By telling the story from both inside the campaign machinery and outside in the volunteer trenches, …So Goes the Nation nimbly avoids many of the issues that undermine any persuasive political discussion. They never let one side or the other dominate the debate. Indeed, the Republicans spell out the numerous instances when they believed the election was over. They acknowledge the strength of Kerry's record and representation, then attack the way in which it was offered. Similarly, the Democrats condemn their own lack of spine and decision to go on the defensive instead of the offensive. Though the movie moves quickly over into a partisan approach (a group of college-age Bush supporters chant horrible homophobic and near-racist epithets), the main point is that politics not only make strange bedfellows, but said ideological lovers occasionally fall into the same stupid traps that all incompatible couples face. The sex (election) is lots of fun. The afterglow (victory/defeat) is far too short and never very sweet. We come to appreciate Gerety's passion, Hutchinson's hurt, and Ghiz's goofy obsession with the man in the Oval Office (who he looks at as a father figure…). All the arguments about voting machines, district rigging, and manipulation by the Ohio secretary of state (a firm Bush supporter) become secondary when the reason behind the Republican victory is finally explained. Democrats turned out in record numbers. The opposition simply managed to get more of their people to the polls.
In the end, that was the difference. Kerry's stumbles may have cost him a swing vote here or there, but in the end, Bush and his conservative crew got their constituency up and excited. Though there is still reason to be wary of a supposed system that takes our inherent right to vote and forces it through more regulatory bells and whistles than most corporations must manage just to do business, and …So Goes the Nation does suggest that dirty dealings behind closed doors can and did contribute to some of the major problems in both 2000 and 2004, the end result of all this fascinating hand-wringing is this: a candidate is only as good as his campaign staff. Love them or loathe them, Bush's men—Matthew Dodd, Ed Gillespie, Ken Melhman and Mark McKinnon—took Kerry's crew—Paul Begala, Mary Beth Cahill, Tad Devine, and Terry McAuliffe—out to the electoral woodshed and beat their butt with a perfectly executed strategic switch. In retrospect, neither candidate helped their own cause and hindsight is almost always 20/20 divided by a track record 2x4, but it is clear that Ohio was poised to play spoiler for either party. The fact that it came down to popularity, not polling or specific policies, proves the tentative title sentiment. It will be interesting to see what the 2008 presidential election has in store for us.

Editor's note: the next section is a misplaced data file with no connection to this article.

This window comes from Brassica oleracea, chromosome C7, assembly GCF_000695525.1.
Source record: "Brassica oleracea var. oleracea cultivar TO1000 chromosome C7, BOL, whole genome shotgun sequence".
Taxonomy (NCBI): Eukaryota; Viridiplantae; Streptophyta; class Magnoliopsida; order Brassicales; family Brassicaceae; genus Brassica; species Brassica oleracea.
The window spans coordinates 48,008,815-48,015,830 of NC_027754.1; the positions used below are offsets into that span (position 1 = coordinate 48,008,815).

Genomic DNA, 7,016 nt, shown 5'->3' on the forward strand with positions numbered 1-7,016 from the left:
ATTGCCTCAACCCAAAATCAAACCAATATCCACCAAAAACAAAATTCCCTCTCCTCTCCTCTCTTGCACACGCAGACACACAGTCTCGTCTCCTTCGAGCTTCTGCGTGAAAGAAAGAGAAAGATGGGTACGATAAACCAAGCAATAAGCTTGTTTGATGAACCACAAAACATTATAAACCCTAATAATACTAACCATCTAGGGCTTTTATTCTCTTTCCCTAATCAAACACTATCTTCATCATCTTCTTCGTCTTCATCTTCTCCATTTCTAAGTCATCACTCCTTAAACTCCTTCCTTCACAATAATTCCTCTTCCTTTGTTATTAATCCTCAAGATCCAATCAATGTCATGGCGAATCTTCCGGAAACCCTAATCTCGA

Offered by the Weinstein Company (through Genius Entertainment) with some additional help from the Independent Film Channel, …So Goes the Nation is presented in an excellent DVD package. Granted, individuals hoping for a 16x9 presentation will be sadly disappointed. The 1.33:1 full-screen image is letterboxed, preserving a theatrical aspect ratio but doing those in need of an anamorphic widescreen transfer no great favors. The picture looks terrific—brightly colorful, totally professional, and overloaded with a variety of archival footage. All size issues aside, this is an excellent digital print. Yet perhaps the most important element for a talking-head documentary is not terrific visuals, but superior sound. Luckily, the Dolby Digital 2.0 Stereo mix is just perfect. All the conversations are crystal clear, and even the on-the-scene audio is perfectly balanced. There is no distortion or overmodulation to be found. Finally, the disc's lone extra is a splendid full-length audio commentary from the directors. Stern and Del Deo are excellent narrators, walking us through the inspiration for the film (a newspaper article) and how the three outside campaign workers were chosen (many were filmed, only a few made the final cut). Though it's obvious from their discussions that only they, themselves, could have made this movie (they had major connections to people in both the Republican and Democratic camps), their devotion to the project is admirable. Their insights here also help flesh out many of the film's more complicated points.
In the end, the legacy of George Bush will be two-fold. There will be the decisions he made while president, and then there will be the two campaigns where, in one instance, he lost the popular vote and still became leader, and secondly, survived a horrible political climate to win reelection. For those individuals responsible for the electoral victories, their place in history is secure. While they may have backed a man of questionable administrative ability, their efforts will be studied, sampled, and repeated. It may be true that, as goes (insert state name here), so goes the nation, but as this amazing documentary reminds us, the true power is held by a certain select few. All we do is vote the way they want us to.
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Scales of Justice
Studio: Genius Products
• Commentary by filmmakers James D. Stern and Adam Del Deo